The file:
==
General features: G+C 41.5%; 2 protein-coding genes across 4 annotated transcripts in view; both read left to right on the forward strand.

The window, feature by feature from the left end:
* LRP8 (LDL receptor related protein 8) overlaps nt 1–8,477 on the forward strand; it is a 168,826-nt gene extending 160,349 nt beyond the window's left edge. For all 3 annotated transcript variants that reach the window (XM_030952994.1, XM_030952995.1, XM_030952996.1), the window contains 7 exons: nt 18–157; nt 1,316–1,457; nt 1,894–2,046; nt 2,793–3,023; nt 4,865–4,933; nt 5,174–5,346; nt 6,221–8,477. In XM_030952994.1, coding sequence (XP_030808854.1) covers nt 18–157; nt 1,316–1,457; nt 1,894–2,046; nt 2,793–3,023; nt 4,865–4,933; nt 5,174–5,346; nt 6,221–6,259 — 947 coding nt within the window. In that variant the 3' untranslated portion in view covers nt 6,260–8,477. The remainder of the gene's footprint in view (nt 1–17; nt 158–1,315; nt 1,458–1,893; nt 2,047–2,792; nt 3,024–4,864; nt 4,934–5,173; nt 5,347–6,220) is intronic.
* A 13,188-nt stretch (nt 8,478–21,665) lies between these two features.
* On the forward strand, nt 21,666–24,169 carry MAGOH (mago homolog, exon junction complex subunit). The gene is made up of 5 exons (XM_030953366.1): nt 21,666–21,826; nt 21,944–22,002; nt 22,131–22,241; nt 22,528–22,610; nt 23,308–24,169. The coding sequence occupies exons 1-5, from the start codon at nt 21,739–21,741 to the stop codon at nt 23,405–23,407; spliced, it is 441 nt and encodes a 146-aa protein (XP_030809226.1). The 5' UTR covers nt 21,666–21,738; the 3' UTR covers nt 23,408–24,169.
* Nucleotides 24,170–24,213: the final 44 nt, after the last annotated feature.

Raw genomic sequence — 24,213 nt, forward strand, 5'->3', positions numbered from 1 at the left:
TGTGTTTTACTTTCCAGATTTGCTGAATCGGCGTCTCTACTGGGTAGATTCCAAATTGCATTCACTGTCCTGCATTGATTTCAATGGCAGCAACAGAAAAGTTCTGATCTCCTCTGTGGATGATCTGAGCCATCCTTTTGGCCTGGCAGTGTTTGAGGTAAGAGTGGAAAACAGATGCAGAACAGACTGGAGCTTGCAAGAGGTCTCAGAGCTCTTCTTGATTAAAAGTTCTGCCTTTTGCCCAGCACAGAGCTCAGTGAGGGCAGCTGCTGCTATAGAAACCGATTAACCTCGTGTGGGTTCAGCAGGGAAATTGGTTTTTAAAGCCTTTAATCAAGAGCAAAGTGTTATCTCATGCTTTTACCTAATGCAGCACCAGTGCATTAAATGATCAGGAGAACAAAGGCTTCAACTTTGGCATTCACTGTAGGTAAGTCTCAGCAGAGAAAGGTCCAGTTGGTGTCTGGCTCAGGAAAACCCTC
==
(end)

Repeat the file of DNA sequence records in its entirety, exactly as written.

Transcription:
General features: G+C 41.5%; 2 protein-coding genes across 4 annotated transcripts in view; both read left to right on the forward strand.

The window, feature by feature from the left end:
* LRP8 (LDL receptor related protein 8) overlaps nt 1–8,477 on the forward strand; it is a 168,826-nt gene extending 160,349 nt beyond the window's left edge. For all 3 annotated transcript variants that reach the window (XM_030952994.1, XM_030952995.1, XM_030952996.1), the window contains 7 exons: nt 18–157; nt 1,316–1,457; nt 1,894–2,046; nt 2,793–3,023; nt 4,865–4,933; nt 5,174–5,346; nt 6,221–8,477. In XM_030952994.1, coding sequence (XP_030808854.1) covers nt 18–157; nt 1,316–1,457; nt 1,894–2,046; nt 2,793–3,023; nt 4,865–4,933; nt 5,174–5,346; nt 6,221–6,259 — 947 coding nt within the window. In that variant the 3' untranslated portion in view covers nt 6,260–8,477. The remainder of the gene's footprint in view (nt 1–17; nt 158–1,315; nt 1,458–1,893; nt 2,047–2,792; nt 3,024–4,864; nt 4,934–5,173; nt 5,347–6,220) is intronic.
* A 13,188-nt stretch (nt 8,478–21,665) lies between these two features.
* On the forward strand, nt 21,666–24,169 carry MAGOH (mago homolog, exon junction complex subunit). The gene is made up of 5 exons (XM_030953366.1): nt 21,666–21,826; nt 21,944–22,002; nt 22,131–22,241; nt 22,528–22,610; nt 23,308–24,169. The coding sequence occupies exons 1-5, from the start codon at nt 21,739–21,741 to the stop codon at nt 23,405–23,407; spliced, it is 441 nt and encodes a 146-aa protein (XP_030809226.1). The 5' UTR covers nt 21,666–21,738; the 3' UTR covers nt 23,408–24,169.
* Nucleotides 24,170–24,213: the final 44 nt, after the last annotated feature.

Raw genomic sequence — 24,213 nt, forward strand, 5'->3', positions numbered from 1 at the left:
TGTGTTTTACTTTCCAGATTTGCTGAATCGGCGTCTCTACTGGGTAGATTCCAAATTGCATTCACTGTCCTGCATTGATTTCAATGGCAGCAACAGAAAAGTTCTGATCTCCTCTGTGGATGATCTGAGCCATCCTTTTGGCCTGGCAGTGTTTGAGGTAAGAGTGGAAAACAGATGCAGAACAGACTGGAGCTTGCAAGAGGTCTCAGAGCTCTTCTTGATTAAAAGTTCTGCCTTTTGCCCAGCACAGAGCTCAGTGAGGGCAGCTGCTGCTATAGAAACCGATTAACCTCGTGTGGGTTCAGCAGGGAAATTGGTTTTTAAAGCCTTTAATCAAGAGCAAAGTGTTATCTCATGCTTTTACCTAATGCAGCACCAGTGCATTAAATGATCAGGAGAACAAAGGCTTCAACTTTGGCATTCACTGTAGGTAAGTCTCAGCAGAGAAAGGTCCAGTTGGTGTCTGGCTCAGGAAAACCCTC